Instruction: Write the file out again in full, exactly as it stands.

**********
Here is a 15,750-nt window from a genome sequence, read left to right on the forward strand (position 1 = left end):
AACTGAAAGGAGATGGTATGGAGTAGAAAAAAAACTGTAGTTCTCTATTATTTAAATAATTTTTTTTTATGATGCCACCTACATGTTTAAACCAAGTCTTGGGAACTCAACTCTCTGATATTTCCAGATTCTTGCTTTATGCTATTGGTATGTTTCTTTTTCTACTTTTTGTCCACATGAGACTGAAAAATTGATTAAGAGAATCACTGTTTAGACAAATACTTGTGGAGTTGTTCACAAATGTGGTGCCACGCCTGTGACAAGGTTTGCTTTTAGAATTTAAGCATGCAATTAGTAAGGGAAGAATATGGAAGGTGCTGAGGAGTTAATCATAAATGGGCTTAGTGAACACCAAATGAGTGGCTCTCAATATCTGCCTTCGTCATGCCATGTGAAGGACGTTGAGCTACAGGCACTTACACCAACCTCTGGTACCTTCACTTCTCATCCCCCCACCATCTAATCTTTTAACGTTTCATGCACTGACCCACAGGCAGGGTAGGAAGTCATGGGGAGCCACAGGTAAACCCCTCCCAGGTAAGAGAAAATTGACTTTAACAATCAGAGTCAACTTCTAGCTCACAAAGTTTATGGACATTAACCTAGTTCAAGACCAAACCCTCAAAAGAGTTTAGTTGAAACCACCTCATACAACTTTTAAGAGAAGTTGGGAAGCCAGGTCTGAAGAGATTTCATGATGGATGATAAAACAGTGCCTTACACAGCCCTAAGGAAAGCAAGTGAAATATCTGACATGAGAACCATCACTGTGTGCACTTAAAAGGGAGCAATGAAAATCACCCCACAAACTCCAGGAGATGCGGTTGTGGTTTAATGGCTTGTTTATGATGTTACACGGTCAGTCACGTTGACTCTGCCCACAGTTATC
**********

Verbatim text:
Here is a 15,750-nt window from a genome sequence, read left to right on the forward strand (position 1 = left end):
AACTGAAAGGAGATGGTATGGAGTAGAAAAAAAACTGTAGTTCTCTATTATTTAAATAATTTTTTTTTATGATGCCACCTACATGTTTAAACCAAGTCTTGGGAACTCAACTCTCTGATATTTCCAGATTCTTGCTTTATGCTATTGGTATGTTTCTTTTTCTACTTTTTGTCCACATGAGACTGAAAAATTGATTAAGAGAATCACTGTTTAGACAAATACTTGTGGAGTTGTTCACAAATGTGGTGCCACGCCTGTGACAAGGTTTGCTTTTAGAATTTAAGCATGCAATTAGTAAGGGAAGAATATGGAAGGTGCTGAGGAGTTAATCATAAATGGGCTTAGTGAACACCAAATGAGTGGCTCTCAATATCTGCCTTCGTCATGCCATGTGAAGGACGTTGAGCTACAGGCACTTACACCAACCTCTGGTACCTTCACTTCTCATCCCCCCACCATCTAATCTTTTAACGTTTCATGCACTGACCCACAGGCAGGGTAGGAAGTCATGGGGAGCCACAGGTAAACCCCTCCCAGGTAAGAGAAAATTGACTTTAACAATCAGAGTCAACTTCTAGCTCACAAAGTTTATGGACATTAACCTAGTTCAAGACCAAACCCTCAAAAGAGTTTAGTTGAAACCACCTCATACAACTTTTAAGAGAAGTTGGGAAGCCAGGTCTGAAGAGATTTCATGATGGATGATAAAACAGTGCCTTACACAGCCCTAAGGAAAGCAAGTGAAATATCTGACATGAGAACCATCACTGTGTGCACTTAAAAGGGAGCAATGAAAATCACCCCACAAACTCCAGGAGATGCGGTTGTGGTTTAATGGCTTGTTTATGATGTTACACGGTCAGTCACGTTGACTCTGCCCACAGTTATC